What Respondent has done is equivalent to someone registering the domain names: <>, <>, <>, <>, and so forth. There can be only one reason for doing so – for the purpose of taking advantage of the good will associated with a famous mark for the purpose of misdirecting consumers to mistakenly access the services of Respondent or others for which Respondent then obtains revenue or other benefits.


Furthermore Respondent has no legitimate interest and has not made any legitimate use of the domain name <> in connection with a bona fide offering of goods and services by itself. Respondent is not commonly known by the name “travehost”. Respondent is not making any legitimate noncommercial or fair use of the domain name. Respondent has not registered the domain name to use as a parody.


According to Complainant’s allegation that Respondent has no rights or legitimate interests in the domain name at issue shifts the burden to respondent to show by ‘concrete evidence’ that respondent has rights or legitimate interests in respect of the domain name. Concrete evidence requires documents and/or third party declarations in support of such assertions. The failure of Respondent to produce evidence incites the conclusion that Respondent has no such legitimate interests or rights.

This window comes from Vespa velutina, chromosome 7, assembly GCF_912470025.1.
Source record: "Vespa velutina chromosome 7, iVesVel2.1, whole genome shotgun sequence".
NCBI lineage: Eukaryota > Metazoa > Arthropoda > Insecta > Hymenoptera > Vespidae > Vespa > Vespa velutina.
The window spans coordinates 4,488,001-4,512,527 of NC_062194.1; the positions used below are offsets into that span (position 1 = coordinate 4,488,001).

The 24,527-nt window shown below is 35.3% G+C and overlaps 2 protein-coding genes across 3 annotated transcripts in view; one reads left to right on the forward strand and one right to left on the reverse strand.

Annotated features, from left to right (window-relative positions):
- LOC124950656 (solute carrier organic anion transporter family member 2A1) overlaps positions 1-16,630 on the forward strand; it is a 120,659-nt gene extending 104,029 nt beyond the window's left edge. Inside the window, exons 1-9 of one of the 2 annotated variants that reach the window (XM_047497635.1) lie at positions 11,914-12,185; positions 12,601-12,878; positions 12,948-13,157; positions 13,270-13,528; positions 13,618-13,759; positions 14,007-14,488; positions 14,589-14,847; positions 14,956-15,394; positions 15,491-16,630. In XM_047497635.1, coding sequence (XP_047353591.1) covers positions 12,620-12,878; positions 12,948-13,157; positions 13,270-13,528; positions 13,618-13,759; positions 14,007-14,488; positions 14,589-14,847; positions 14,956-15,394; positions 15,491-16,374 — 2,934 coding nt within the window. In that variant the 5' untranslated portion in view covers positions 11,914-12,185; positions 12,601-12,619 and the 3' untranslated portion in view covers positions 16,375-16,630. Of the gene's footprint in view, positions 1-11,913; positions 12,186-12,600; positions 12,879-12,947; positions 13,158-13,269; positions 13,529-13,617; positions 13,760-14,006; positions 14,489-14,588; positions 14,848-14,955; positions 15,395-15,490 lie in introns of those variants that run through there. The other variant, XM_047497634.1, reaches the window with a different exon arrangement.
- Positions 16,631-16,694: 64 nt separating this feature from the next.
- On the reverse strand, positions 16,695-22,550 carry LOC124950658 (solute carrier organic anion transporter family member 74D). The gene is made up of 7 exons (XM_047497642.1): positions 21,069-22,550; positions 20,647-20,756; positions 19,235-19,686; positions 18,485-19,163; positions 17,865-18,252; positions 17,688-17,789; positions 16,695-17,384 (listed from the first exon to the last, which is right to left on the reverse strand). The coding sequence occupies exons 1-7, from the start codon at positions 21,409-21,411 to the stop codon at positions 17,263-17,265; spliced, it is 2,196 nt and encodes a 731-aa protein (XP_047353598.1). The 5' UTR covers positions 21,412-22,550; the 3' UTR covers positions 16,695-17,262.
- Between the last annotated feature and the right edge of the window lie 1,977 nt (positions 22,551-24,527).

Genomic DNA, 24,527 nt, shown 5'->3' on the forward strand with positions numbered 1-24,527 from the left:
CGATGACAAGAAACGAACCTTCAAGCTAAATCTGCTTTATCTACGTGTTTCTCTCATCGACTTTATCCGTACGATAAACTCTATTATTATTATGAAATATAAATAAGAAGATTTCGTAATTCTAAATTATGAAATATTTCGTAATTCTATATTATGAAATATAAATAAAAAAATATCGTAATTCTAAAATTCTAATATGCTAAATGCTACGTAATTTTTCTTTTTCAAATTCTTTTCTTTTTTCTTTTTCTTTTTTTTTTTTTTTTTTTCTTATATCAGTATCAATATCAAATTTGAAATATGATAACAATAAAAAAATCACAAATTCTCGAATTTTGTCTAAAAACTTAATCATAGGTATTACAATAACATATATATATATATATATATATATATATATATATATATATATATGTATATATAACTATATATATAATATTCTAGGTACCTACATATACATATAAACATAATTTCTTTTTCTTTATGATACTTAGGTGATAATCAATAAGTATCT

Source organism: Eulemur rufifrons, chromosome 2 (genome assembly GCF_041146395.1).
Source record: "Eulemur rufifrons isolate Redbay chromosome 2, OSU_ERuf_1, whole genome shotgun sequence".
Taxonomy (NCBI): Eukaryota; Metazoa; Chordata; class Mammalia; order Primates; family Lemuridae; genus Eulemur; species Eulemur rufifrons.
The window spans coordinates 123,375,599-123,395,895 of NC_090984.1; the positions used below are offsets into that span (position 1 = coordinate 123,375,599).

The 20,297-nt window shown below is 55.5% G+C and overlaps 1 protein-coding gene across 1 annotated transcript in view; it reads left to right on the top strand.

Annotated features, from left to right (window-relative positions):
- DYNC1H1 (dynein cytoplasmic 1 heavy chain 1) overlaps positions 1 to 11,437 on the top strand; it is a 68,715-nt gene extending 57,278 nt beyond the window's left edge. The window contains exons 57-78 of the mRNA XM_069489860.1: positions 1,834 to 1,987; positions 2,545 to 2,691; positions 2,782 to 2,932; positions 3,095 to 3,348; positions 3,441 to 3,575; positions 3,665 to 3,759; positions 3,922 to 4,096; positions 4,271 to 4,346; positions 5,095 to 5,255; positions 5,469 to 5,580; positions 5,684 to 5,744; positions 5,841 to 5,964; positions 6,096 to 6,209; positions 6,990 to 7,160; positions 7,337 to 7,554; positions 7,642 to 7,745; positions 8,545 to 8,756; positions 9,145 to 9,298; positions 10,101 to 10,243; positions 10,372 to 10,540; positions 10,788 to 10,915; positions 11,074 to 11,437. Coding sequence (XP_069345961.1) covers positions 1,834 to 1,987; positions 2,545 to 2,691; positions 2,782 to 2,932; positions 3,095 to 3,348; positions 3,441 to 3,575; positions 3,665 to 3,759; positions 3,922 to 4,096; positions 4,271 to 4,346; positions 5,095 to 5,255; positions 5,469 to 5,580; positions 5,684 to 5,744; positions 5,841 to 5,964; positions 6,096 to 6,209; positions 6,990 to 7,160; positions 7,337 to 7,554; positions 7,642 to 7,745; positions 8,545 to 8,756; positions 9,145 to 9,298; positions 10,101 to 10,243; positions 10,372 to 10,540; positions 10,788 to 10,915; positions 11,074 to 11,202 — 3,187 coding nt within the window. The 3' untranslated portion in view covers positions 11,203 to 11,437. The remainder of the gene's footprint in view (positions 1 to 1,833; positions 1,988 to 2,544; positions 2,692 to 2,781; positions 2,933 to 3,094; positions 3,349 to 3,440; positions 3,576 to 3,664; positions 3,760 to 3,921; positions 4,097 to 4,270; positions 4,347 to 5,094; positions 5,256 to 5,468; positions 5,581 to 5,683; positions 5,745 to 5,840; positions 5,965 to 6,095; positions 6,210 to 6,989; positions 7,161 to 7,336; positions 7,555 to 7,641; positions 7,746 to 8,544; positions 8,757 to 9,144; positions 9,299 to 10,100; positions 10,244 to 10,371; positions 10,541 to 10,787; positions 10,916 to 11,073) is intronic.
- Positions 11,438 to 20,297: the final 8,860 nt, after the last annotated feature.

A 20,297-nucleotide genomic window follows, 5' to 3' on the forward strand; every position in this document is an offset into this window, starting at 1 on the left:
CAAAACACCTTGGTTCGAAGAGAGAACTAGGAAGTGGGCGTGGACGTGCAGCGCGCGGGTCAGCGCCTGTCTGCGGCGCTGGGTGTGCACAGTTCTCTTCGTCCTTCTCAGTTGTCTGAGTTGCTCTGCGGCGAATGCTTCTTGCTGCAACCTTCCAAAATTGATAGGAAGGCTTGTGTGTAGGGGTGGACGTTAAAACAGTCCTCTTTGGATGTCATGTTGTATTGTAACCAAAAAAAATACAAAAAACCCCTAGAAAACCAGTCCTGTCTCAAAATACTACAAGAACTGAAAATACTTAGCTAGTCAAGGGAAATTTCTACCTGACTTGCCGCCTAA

Complainant has never given Respondent permission to use the mark travelhost in any domain name or in any other way. Respondent has no affiliation or association with Complainant. Moreover, Respondent has no legitimate, good faith explanation of its registration of a domain name with Complainant’s mark. Therefore, Respondent has no right or legitimate interest in the name <> or the mark “travehost.” Respondent is not and has never been known as “travehost” or travelhost. Respondent has no relationship with Complainant and has no authorization to use Complainant’s name or mark.